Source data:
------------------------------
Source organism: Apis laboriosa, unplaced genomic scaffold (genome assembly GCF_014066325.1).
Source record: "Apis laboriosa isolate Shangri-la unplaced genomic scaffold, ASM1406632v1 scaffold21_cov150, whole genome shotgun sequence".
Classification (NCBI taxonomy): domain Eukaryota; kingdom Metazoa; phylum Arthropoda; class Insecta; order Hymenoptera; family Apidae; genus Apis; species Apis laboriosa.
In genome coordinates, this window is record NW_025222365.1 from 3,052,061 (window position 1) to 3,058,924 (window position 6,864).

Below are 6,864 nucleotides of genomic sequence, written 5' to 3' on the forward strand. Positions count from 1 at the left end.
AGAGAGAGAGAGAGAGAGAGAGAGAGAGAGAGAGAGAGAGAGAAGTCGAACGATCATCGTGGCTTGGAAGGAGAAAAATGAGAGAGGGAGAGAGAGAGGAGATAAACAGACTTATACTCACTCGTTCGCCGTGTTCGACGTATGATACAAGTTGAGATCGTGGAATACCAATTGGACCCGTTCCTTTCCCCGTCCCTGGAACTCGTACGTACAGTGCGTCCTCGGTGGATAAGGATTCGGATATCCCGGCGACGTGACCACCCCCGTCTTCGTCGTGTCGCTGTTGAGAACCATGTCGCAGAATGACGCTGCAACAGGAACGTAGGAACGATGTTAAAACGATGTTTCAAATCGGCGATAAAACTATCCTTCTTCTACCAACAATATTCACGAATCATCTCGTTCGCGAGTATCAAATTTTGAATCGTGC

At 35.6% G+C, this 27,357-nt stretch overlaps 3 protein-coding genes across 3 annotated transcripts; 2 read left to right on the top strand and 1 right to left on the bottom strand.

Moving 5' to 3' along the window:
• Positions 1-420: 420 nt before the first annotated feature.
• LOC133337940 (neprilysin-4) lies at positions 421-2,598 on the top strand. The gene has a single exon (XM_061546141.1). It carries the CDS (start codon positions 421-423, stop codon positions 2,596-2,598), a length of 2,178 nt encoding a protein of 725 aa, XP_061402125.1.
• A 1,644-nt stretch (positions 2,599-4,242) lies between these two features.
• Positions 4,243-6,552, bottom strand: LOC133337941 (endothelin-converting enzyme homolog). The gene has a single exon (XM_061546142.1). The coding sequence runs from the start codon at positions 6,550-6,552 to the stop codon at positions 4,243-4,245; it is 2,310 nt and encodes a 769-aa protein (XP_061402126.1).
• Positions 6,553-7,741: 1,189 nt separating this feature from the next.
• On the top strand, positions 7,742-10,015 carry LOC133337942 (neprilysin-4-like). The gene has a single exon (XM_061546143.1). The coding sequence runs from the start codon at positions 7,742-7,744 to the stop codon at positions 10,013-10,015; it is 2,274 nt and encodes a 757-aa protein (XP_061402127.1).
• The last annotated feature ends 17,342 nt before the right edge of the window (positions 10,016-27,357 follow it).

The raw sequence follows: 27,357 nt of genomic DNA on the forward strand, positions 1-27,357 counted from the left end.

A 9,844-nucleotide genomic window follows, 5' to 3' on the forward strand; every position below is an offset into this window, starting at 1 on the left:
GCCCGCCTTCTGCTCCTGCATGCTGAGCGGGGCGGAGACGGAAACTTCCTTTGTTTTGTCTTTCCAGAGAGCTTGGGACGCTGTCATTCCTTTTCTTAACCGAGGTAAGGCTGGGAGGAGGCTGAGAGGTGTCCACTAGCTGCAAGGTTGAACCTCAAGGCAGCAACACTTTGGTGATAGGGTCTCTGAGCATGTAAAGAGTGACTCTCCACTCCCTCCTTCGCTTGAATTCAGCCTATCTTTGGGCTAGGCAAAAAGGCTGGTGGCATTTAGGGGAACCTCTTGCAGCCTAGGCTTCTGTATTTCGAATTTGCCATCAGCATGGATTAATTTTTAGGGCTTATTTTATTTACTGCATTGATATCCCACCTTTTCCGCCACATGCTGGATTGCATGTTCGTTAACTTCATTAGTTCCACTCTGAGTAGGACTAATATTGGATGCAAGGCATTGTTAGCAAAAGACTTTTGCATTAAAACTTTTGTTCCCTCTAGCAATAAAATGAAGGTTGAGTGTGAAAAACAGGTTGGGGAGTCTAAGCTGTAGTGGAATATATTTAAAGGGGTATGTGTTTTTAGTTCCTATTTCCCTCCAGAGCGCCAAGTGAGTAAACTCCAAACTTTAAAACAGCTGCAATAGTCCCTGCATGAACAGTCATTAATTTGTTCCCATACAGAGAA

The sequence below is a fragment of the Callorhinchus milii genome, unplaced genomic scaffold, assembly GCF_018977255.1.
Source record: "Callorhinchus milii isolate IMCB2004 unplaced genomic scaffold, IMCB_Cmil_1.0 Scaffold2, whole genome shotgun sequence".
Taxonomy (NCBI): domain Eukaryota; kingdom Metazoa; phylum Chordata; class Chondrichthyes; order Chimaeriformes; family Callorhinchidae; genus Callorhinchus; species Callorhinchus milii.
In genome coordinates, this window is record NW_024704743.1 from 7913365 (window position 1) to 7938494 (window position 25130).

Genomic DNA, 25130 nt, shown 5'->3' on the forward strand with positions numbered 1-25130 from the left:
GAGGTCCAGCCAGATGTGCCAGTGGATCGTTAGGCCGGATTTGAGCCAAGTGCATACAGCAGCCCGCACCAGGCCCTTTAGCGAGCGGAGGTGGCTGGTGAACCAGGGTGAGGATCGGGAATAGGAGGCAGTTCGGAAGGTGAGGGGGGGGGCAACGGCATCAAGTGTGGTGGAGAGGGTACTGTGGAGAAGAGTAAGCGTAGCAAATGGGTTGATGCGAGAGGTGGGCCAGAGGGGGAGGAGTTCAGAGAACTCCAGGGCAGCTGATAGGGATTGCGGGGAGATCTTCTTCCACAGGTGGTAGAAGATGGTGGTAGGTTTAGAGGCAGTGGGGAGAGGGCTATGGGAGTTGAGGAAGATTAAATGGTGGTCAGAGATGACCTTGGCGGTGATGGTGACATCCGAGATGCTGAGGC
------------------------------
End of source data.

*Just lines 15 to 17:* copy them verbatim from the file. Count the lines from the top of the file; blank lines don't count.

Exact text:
• The last annotated feature ends 17,342 nt before the right edge of the window (positions 10,016-27,357 follow it).

The raw sequence follows: 27,357 nt of genomic DNA on the forward strand, positions 1-27,357 counted from the left end.

A 9,844-nucleotide genomic window follows, 5' to 3' on the forward strand; every position below is an offset into this window, starting at 1 on the left: